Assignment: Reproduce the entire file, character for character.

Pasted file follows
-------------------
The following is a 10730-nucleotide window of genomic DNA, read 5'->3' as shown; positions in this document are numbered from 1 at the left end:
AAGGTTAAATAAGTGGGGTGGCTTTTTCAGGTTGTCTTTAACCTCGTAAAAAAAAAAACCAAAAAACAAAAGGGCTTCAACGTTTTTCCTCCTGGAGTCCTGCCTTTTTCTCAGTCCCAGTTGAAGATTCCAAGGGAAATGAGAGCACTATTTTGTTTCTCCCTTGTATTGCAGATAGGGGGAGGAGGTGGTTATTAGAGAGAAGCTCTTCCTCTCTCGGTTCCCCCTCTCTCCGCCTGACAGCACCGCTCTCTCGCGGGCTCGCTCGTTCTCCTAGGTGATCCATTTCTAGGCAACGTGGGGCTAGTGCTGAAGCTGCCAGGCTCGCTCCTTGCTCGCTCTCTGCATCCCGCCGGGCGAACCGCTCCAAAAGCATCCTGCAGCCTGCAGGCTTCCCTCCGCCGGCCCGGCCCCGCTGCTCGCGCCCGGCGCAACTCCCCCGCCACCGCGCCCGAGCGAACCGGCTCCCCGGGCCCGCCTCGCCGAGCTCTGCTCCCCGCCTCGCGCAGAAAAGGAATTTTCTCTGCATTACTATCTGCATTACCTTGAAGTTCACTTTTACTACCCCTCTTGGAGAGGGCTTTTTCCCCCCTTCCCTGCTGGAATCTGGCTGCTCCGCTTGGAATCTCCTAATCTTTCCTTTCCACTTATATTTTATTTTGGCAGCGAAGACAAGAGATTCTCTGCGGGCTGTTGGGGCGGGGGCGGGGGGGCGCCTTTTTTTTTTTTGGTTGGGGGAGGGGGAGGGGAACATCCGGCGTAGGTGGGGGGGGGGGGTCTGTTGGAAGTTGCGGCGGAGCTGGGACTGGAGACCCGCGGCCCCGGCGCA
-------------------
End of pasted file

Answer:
The following is a 10730-nucleotide window of genomic DNA, read 5'->3' as shown; positions in this document are numbered from 1 at the left end:
AAGGTTAAATAAGTGGGGTGGCTTTTTCAGGTTGTCTTTAACCTCGTAAAAAAAAAAACCAAAAAACAAAAGGGCTTCAACGTTTTTCCTCCTGGAGTCCTGCCTTTTTCTCAGTCCCAGTTGAAGATTCCAAGGGAAATGAGAGCACTATTTTGTTTCTCCCTTGTATTGCAGATAGGGGGAGGAGGTGGTTATTAGAGAGAAGCTCTTCCTCTCTCGGTTCCCCCTCTCTCCGCCTGACAGCACCGCTCTCTCGCGGGCTCGCTCGTTCTCCTAGGTGATCCATTTCTAGGCAACGTGGGGCTAGTGCTGAAGCTGCCAGGCTCGCTCCTTGCTCGCTCTCTGCATCCCGCCGGGCGAACCGCTCCAAAAGCATCCTGCAGCCTGCAGGCTTCCCTCCGCCGGCCCGGCCCCGCTGCTCGCGCCCGGCGCAACTCCCCCGCCACCGCGCCCGAGCGAACCGGCTCCCCGGGCCCGCCTCGCCGAGCTCTGCTCCCCGCCTCGCGCAGAAAAGGAATTTTCTCTGCATTACTATCTGCATTACCTTGAAGTTCACTTTTACTACCCCTCTTGGAGAGGGCTTTTTCCCCCCTTCCCTGCTGGAATCTGGCTGCTCCGCTTGGAATCTCCTAATCTTTCCTTTCCACTTATATTTTATTTTGGCAGCGAAGACAAGAGATTCTCTGCGGGCTGTTGGGGCGGGGGCGGGGGGGCGCCTTTTTTTTTTTTGGTTGGGGGAGGGGGAGGGGAACATCCGGCGTAGGTGGGGGGGGGGGGTCTGTTGGAAGTTGCGGCGGAGCTGGGACTGGAGACCCGCGGCCCCGGCGCA